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It’s not new to see men in dresses and skirts. Actor-musician Jaden Smith has long crushed gender norms in his personal wardrobe, and he memorably wore women’s runway looks in a Louis Vuitton spring 2016 ad campaign. And now we have creative director Alessandro Michele at Gucci regularly dressing guys (including brand face Jared Leto) in frocks and frills, and Pose star Billy Porter and musician Harry Styles on the forefront of gender-bending style statements from red carpet to stage to street. So it’s no surprise that the fashion world is playing catch-up.
An early signal was the Saint Laurent spring 2020 men’s show in Malibu on June 6, where guys stepped out in louche pieces such as billowy silk harem pants. The trend continued in Europe, where key designers at the latest shows for spring-summer 2020 at Paris Mens Fashion Week embraced a nonbinary aesthetic — often with women alongside the guys on the all-inclusive runways.
At Louis Vuitton, Virgil Abloh proposed having men champion floral motifs, a bloom of pastel hues, and sweeping floor-length pleated skirts. Timothee Chalamet may be pleased to see a new variation of the Vuitton harness he donned at the Golden Globes, updated with daisies, while fresh flowers burst out of handbags and hats and were translated in embroidery and pattern on shirts, shorts, cargo pants, trench coats, duffel bags and more. There were also loads of man bags for the taking, often worn in multiple.
Kim Jones continues to infuse hints of feminine elegance into menswear since taking over Dior Homme last year, entrenched in the idea that millennials don’t follow the same dress rule book as their predecessors. Why shouldn’t boys wear sheer pastels, satin sashes, bold jewelry and carry a handbag (a variety, from clutches to champagne cases, were offered as part of a collaboration with Rimowa)?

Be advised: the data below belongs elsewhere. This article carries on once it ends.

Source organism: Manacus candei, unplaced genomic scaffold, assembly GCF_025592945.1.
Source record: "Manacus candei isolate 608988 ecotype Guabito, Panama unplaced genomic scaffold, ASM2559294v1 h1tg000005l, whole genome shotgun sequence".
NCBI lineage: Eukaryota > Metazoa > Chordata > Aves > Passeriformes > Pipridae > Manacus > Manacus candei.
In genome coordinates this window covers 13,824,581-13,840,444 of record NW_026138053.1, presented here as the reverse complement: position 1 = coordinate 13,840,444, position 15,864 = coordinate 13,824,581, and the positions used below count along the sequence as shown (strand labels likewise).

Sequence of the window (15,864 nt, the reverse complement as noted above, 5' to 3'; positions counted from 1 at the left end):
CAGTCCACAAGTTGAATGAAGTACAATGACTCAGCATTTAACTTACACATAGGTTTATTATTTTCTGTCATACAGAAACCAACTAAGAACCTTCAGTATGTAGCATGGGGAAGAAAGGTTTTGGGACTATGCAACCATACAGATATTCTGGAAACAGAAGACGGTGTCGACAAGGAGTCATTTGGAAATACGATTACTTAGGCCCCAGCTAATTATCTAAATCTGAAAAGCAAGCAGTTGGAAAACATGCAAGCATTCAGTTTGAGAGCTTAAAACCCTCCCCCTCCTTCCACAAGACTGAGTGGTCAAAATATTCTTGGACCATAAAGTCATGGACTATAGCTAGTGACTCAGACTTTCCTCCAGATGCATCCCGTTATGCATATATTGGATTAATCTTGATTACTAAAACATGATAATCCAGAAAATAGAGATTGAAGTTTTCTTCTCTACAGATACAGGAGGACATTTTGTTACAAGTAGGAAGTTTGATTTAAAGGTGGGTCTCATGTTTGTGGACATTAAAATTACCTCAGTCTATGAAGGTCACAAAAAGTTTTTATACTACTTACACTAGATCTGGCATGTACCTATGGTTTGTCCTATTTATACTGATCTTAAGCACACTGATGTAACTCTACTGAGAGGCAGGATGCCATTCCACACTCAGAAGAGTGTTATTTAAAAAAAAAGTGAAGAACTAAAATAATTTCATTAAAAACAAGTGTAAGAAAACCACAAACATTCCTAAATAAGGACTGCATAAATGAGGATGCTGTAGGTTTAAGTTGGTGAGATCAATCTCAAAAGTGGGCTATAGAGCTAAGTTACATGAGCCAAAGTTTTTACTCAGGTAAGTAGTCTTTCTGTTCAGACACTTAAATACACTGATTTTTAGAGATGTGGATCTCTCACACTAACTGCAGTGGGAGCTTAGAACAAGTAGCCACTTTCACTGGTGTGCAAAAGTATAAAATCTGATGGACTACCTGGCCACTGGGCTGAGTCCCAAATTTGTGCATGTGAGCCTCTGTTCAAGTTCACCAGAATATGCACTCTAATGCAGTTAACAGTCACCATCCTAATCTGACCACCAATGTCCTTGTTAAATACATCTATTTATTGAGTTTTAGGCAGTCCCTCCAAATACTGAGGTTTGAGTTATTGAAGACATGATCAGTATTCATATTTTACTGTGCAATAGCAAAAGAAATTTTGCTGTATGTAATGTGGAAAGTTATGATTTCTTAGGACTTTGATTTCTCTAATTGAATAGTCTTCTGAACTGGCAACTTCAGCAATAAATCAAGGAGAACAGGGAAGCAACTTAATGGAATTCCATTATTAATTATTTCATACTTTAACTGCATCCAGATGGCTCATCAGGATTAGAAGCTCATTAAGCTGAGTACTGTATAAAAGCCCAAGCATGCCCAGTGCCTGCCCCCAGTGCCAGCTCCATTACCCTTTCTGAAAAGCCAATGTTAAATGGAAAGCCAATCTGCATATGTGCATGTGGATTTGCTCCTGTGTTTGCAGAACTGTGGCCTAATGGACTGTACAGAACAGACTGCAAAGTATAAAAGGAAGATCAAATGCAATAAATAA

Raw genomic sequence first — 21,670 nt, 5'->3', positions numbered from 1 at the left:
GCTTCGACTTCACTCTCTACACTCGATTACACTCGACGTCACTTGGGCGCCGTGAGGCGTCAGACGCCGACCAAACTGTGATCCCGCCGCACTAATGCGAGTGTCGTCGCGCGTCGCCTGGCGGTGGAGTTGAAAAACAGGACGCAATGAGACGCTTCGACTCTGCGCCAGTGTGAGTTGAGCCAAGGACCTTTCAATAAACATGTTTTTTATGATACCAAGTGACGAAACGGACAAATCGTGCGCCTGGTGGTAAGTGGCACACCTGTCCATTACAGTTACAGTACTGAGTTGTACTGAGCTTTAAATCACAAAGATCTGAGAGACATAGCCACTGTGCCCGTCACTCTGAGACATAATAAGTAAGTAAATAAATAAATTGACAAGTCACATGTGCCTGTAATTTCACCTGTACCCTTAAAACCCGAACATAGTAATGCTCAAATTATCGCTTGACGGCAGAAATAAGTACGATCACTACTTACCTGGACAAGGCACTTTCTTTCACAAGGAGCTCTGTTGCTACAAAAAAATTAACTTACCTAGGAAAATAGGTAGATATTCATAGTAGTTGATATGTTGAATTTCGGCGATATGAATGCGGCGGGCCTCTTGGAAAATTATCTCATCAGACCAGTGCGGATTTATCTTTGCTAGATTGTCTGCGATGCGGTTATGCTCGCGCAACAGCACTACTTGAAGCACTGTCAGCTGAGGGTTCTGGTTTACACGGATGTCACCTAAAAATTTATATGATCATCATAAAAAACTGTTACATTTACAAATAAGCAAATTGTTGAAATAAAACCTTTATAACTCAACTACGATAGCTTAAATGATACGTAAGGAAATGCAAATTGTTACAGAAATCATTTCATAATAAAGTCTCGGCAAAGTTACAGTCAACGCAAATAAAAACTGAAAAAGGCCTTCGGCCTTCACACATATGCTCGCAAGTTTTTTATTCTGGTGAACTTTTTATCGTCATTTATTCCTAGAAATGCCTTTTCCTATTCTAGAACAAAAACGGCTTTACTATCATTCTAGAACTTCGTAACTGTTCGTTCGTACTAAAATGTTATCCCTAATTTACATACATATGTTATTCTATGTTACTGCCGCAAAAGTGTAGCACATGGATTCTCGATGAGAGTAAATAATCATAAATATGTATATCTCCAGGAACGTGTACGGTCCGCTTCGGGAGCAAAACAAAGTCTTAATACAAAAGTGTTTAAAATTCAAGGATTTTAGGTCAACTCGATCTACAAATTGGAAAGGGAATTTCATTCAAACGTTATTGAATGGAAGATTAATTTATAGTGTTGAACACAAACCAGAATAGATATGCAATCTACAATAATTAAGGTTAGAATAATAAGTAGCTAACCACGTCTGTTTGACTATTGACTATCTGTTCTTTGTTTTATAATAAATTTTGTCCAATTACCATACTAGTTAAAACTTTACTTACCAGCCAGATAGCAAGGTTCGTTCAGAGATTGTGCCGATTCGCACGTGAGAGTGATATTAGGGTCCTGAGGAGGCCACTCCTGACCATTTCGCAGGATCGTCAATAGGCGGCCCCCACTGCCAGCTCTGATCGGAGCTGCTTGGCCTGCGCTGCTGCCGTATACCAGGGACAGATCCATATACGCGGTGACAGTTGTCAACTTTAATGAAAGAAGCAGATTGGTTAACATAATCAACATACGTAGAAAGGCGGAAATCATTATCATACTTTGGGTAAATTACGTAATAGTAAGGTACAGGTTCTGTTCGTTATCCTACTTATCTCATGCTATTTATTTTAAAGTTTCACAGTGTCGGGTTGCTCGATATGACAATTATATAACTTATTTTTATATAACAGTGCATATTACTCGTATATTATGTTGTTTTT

Nothing quite topped the Fendi men’s show in Milan, where a parade of covetable handbags stole the show as every gentlemen model carried one. In the mix were new versions of the house Baguette bag in raffia and exotic skins, hampers, totes with perforated detailing, cross-body bags, clutches, belt bags, backpacks, luxurious work cases, duffels with webbing stripe handles, even a tote shaped like a watering can. Isn’t it high time that guys had handbags, too, rather than having to stuff essentials into their pockets?
Look Seven, Spring-Summer 2020 The Bode Wagon Company takes a look at Emily’s familial heritage of the wagon workshop’s renowned commission for the Barnum and Bailey and Ringling Brothers Circus in early 20th century America. Styling, @michaeldarlington Music, #josephbeers PR, @kcdworldwide Production, @rreepplliiccaa Hair and Make-up, @mrjosequijano and @minkimmakeup @thewallgroup @biodermafrance @davinesofficial Special thank you to La Fédération and to head curator and archivist Jennifer Lemmer Posey and to historian and author Jan Matthews @theringling
A post shared by BODE: clothes, etc. (@bode) on
New York-based designer Emily Adams Bode took home the Emerging Designer of the Year honor at the CFDA Awards earlier this month and in Paris, her first runway show offered a variety of ballet slippers for men. In step, Thom Browne’s show opened with drag queen-cum-American Ballet Theater principal dancer James Whiteside en pointe in a seersucker tutu, playing Mr. Browne’s alter-ego, Monsieur Brun. Browne explained his vision to The Hollywood Reporter backstage. “I started with a feminine 18th century [dress] silhouette, using panniers for volume, and then used seersucker throughout as something very American.”